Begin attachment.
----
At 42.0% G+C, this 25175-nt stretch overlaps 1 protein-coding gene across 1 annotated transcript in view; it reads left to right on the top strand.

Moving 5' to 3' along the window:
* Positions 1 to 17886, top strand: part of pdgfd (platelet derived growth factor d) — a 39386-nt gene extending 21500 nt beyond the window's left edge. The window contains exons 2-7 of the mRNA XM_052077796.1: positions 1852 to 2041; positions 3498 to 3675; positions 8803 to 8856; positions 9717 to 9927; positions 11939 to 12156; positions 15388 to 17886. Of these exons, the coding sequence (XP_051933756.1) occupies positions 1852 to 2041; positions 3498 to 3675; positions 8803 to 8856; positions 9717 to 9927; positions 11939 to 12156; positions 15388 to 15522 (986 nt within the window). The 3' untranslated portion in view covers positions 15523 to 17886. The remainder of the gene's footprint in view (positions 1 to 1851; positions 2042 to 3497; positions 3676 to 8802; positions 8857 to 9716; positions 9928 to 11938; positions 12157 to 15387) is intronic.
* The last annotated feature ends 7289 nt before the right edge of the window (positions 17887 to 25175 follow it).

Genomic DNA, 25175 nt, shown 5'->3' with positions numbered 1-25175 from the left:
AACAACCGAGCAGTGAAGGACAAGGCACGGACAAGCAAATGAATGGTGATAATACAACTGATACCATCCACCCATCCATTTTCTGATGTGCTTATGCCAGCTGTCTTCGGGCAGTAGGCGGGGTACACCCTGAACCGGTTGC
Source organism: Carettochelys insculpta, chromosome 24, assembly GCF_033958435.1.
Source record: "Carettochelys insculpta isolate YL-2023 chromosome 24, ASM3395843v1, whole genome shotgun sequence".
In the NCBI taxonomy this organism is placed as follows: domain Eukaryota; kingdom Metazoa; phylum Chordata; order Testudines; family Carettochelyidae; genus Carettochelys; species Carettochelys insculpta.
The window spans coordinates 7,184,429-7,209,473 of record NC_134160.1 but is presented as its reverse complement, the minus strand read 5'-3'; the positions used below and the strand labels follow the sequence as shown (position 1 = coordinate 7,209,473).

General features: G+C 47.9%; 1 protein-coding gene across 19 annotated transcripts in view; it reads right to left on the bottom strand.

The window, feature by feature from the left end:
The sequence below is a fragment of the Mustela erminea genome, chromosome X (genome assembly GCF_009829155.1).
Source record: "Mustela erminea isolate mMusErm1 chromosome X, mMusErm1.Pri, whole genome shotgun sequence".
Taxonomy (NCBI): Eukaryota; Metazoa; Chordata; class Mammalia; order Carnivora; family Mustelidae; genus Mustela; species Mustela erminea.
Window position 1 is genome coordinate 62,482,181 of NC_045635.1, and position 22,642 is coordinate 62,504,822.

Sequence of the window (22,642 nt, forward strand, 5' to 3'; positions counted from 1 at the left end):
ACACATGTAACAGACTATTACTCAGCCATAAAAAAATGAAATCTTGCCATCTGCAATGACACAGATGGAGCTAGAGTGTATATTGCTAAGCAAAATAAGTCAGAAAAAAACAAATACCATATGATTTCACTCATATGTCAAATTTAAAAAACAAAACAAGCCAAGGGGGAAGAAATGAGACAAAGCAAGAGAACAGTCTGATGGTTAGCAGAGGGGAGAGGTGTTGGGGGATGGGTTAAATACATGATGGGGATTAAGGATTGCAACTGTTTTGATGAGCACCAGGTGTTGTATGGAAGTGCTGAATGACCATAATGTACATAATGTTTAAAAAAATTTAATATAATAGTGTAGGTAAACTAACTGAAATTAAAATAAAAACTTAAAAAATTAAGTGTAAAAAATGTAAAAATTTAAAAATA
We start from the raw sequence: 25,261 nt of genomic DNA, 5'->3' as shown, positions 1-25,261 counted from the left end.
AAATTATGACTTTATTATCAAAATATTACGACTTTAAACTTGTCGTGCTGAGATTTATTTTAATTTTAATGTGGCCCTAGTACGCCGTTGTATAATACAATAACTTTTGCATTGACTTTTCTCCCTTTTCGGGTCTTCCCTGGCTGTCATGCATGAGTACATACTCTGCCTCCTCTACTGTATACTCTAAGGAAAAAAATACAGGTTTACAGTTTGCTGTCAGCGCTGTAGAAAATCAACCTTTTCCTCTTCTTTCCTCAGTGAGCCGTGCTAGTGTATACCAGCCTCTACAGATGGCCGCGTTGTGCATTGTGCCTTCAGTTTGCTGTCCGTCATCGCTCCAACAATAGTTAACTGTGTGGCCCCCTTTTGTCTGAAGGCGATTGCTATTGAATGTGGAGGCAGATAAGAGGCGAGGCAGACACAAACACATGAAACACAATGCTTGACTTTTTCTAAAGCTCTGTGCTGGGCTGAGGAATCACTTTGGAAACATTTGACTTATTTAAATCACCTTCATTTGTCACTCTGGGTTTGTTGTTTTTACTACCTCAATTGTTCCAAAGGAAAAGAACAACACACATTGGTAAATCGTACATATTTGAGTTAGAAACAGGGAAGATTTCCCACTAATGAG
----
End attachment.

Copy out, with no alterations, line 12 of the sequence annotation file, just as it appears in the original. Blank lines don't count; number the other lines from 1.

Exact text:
The window, feature by feature from the left end: